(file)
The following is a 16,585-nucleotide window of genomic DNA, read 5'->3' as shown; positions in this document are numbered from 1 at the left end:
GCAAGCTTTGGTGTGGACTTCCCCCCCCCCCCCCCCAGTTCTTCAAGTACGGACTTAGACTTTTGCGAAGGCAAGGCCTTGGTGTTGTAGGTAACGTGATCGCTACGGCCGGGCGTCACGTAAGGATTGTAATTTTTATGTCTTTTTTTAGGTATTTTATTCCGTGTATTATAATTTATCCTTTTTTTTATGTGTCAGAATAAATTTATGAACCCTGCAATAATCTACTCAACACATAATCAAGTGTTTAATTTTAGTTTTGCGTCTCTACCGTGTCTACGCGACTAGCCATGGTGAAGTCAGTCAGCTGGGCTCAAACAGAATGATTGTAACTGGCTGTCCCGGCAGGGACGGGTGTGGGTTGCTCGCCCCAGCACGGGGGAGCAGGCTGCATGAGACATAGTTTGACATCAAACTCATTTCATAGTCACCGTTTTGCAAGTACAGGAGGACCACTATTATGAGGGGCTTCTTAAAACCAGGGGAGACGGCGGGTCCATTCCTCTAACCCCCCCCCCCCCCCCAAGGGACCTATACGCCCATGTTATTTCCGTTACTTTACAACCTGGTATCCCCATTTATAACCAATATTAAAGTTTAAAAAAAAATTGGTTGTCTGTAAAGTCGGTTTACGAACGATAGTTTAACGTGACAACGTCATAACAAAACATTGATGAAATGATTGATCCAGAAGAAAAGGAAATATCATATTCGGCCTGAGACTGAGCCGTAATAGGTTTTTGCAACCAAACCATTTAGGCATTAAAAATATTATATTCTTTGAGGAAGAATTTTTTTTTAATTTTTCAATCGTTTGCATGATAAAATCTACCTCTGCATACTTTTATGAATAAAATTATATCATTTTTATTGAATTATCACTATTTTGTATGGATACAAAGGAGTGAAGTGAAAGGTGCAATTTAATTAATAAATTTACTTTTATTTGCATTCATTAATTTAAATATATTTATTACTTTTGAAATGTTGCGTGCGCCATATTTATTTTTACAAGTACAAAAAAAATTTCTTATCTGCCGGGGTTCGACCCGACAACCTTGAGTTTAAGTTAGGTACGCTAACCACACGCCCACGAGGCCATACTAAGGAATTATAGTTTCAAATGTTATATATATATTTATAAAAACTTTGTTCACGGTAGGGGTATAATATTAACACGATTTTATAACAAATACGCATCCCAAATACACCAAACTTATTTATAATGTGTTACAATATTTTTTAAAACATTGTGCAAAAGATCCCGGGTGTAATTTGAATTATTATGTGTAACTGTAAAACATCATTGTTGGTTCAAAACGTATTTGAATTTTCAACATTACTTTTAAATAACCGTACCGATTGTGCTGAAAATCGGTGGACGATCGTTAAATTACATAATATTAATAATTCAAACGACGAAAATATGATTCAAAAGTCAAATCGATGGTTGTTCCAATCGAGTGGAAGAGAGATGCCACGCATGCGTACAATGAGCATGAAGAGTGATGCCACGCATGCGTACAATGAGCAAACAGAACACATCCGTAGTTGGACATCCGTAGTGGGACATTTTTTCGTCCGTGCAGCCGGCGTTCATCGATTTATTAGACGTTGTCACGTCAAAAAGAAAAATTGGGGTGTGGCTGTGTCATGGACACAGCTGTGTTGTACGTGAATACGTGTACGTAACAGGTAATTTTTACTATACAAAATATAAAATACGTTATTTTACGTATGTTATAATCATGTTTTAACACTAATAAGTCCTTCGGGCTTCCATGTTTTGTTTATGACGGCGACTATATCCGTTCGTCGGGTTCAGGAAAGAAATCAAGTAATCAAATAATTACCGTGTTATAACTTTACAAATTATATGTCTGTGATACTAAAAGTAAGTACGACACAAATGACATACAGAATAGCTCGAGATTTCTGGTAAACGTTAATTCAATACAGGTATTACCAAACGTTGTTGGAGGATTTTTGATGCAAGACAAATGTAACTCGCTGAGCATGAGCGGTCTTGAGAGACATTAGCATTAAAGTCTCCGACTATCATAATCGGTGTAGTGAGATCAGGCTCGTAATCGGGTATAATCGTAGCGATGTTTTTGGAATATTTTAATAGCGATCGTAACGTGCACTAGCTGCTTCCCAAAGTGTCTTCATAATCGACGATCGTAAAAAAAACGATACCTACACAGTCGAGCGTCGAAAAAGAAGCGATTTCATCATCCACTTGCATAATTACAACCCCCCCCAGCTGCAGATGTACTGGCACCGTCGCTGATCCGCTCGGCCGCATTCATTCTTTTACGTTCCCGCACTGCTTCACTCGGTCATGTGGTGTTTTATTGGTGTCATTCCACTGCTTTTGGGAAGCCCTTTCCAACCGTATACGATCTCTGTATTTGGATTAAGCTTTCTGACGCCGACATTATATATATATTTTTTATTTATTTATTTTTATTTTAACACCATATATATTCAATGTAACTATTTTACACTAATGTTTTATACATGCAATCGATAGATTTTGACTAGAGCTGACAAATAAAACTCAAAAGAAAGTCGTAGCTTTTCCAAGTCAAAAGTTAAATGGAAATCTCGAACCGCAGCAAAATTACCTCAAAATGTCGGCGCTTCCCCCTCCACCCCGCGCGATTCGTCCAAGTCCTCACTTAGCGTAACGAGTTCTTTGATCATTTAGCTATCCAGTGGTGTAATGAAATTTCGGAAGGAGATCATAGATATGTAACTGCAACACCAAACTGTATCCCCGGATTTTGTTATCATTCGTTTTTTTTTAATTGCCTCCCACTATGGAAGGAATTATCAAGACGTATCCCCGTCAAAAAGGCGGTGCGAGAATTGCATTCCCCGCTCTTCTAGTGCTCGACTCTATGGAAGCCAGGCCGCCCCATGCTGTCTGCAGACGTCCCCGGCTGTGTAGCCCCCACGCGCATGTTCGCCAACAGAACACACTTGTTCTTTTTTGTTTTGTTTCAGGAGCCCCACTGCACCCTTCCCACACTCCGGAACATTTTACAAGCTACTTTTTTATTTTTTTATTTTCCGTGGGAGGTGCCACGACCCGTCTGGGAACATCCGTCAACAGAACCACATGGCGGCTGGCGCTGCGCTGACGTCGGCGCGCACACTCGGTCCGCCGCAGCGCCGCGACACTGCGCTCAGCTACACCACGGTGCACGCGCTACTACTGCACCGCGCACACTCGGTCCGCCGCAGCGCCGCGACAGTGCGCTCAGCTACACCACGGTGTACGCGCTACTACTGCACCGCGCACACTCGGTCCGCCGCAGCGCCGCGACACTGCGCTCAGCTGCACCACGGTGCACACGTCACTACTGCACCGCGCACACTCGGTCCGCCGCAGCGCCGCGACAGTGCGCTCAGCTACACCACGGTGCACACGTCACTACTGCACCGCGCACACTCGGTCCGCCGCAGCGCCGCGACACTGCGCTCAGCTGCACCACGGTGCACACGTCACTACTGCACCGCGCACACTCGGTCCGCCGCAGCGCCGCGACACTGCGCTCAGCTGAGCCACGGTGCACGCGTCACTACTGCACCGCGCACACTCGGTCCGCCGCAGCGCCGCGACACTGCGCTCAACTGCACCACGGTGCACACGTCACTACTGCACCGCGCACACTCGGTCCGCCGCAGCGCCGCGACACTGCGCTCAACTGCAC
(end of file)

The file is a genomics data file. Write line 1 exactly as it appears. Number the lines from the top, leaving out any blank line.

The following is a 16,585-nucleotide window of genomic DNA, read 5'->3' as shown; positions in this document are numbered from 1 at the left end: